Jimboomba local 11-year-old Lucy Newman and her mum Julie will both spend this Christmas fighting cancer.
While most families are opening presents on Christmas morning – Lucy and Julie will be fighting for both their lives – together.
In 2013, Lucy, nine, was diagnosed with acute lymphocytic leukaemia and earlier this year Julie was given the news that she had thyroid cancer.
Each treatment, each operation, and each setback have been harrowing for the close-knit family.
Lucy was diagnosed in 2013 and since then has endured 17 operations and chemotherapy treatment with severe side effects.
Now 11, Lucy continues to undergo treatment, missing out on many of the joys of childhood.
Julie said it was the simple things in life that Lucy missed most like going to school, playing with her friends, dogs and chickens.
“It was awful, watching her go through chemotherapy and trying to hold her hand because it was really painful,” Mrs Newman said.
“Sometimes she would say “I can’t breathe”, and sometimes she would just scream in pain.
“From day one, you just wish you had got it and not her. She said, “Why? I wouldn’t want you to have it.” And I’d say, “No, of course not – but it would be easier for your father and me to go through it, rather than watch you go through it.”
After two years of pain and uncertainty Lucy will finish treatment next April. Doctors have given her an 85 per cent chance of survival.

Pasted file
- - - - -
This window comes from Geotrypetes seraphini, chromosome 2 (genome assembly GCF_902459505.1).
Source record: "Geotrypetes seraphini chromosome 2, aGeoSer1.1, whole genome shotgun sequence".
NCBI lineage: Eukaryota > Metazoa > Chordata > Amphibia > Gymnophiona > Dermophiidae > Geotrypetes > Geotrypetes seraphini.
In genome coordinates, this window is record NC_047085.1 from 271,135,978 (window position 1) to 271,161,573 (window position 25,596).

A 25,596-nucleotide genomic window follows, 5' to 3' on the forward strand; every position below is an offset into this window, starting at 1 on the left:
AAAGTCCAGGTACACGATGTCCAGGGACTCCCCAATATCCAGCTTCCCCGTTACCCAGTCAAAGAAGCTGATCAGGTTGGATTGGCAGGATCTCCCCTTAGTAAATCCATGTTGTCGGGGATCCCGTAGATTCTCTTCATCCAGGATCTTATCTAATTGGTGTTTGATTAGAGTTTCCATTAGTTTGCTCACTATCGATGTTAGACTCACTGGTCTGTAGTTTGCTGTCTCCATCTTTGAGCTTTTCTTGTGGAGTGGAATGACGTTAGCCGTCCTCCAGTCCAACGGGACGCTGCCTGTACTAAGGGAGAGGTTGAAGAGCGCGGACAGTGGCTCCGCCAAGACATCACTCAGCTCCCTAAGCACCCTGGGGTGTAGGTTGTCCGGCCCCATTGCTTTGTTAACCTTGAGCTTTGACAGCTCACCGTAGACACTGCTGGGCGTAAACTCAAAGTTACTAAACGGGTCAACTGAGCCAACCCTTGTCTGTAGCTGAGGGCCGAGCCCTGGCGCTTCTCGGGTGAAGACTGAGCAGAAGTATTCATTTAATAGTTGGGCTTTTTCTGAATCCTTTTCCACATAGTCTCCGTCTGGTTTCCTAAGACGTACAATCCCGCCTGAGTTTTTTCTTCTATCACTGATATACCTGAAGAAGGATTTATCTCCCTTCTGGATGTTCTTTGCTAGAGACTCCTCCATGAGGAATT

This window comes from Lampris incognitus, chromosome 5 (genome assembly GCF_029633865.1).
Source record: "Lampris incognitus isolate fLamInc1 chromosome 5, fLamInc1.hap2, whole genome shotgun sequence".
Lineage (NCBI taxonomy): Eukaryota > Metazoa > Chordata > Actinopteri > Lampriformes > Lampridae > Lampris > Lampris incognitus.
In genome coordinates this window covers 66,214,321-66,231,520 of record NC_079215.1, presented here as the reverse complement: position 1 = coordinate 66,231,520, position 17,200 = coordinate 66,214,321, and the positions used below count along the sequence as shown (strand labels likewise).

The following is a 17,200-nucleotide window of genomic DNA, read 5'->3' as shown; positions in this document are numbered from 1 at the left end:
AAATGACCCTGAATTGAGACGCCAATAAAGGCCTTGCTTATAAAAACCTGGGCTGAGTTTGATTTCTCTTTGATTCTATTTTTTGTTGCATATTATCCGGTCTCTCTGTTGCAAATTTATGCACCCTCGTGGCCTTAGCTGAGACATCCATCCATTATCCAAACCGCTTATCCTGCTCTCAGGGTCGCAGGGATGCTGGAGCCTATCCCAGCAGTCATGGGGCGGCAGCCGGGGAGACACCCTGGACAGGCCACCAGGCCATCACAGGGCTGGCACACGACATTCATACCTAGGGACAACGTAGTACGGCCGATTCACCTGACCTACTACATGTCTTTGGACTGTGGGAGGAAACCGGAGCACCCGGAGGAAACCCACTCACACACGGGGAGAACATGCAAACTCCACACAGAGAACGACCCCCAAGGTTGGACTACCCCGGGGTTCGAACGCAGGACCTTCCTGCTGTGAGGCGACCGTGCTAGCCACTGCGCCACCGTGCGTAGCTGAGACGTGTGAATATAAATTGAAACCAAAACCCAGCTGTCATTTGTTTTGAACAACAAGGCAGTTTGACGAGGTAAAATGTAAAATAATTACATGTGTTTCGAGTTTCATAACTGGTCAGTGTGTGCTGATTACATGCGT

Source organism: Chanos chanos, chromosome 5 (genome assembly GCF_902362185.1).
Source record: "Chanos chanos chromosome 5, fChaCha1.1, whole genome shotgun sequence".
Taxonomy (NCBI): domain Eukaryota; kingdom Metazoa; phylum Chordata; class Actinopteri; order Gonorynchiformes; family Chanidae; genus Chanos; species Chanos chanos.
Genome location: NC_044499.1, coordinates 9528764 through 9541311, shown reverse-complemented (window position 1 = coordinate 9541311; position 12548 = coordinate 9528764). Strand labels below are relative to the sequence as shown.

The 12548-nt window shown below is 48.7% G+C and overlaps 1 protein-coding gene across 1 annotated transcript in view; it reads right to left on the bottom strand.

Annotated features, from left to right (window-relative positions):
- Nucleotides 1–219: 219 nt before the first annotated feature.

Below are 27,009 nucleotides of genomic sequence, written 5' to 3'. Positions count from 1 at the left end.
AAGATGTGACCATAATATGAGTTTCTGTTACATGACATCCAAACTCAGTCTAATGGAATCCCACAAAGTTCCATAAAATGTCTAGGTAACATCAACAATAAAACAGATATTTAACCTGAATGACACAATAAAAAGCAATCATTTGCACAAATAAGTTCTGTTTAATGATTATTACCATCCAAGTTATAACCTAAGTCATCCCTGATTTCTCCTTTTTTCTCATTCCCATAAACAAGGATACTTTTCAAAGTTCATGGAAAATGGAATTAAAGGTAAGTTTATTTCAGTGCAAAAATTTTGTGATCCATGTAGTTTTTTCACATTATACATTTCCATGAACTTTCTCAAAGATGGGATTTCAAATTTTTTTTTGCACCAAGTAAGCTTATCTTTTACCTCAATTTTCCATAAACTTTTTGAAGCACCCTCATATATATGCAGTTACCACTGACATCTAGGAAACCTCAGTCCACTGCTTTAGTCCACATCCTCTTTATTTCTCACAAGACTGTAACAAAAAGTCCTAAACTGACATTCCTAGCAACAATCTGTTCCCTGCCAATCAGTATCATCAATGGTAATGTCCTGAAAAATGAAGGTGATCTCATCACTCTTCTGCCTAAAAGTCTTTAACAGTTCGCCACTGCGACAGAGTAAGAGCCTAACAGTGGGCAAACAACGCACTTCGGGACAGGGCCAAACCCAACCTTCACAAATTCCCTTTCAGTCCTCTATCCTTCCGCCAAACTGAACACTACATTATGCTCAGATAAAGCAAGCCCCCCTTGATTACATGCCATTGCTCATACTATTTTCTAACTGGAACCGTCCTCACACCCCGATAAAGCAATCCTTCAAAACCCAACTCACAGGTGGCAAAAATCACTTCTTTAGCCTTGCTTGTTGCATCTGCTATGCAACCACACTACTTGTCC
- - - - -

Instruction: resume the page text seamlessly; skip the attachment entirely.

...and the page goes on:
In a bid to fight back, Cancer Council Queensland is funding the work of Professor Tom Gonda from The University of Queensland, which could lead to better leukaemia treatment with less harsh side effects.
In the course of this research, Professor Gonda has found that for certain types of leukaemia to develop, there needs to be an interaction between the MYB protein and a protein called P300.
His focus now is to develop a drug that will block this interaction and stop leukaemia cells from growing.
“As they say: a journey of a thousand miles starts with a single step. We’ve taken at least the first step by showing the interaction between MYB and P300 is needed for leukaemia to develop,” Prof Gonda said.
“And now, what we’re going to do with the Cancer Council funding is try to identify small molecules that can block the interaction.
“Once we do that, we can look at developing a drug that will prevent the cancer cells from growing.”
Research like Prof Gonda’s has the potential to develop better treatment options for cancers like leukaemia.
Cancer Council Queensland spokesperson Katie Clift said with the help of all Queenslanders this Christmas, Cancer Council could continue funding lifesaving work such as Prof Gonda’s.
“We’re calling on Queenslanders to show they care by helping us to beat cancer this Christmas.
“All donations will go towards potentially lifesaving research and support for families like Lucy’s,” Ms Clift said.
“No child or family should have to spend Christmas fighting cancer.
“Each donation will help light up the lives of Queenslanders like Lucy, giving back to more than 25,000 Queenslanders affected by cancer each year.”
Donate to Cancer Council Queensland’s Christmas Appeal at cancerqld.org.au or call 1300 663 936.
More information about Cancer Council Queensland is available on 13 11 20 or cancerqld.org.au.
For more information or interviews, please contact:
Katie Clift, Executive Manager, Media and Spokesperson, Cancer Council Queensland
Ph: (07) 3634 5372 or 0409 001 171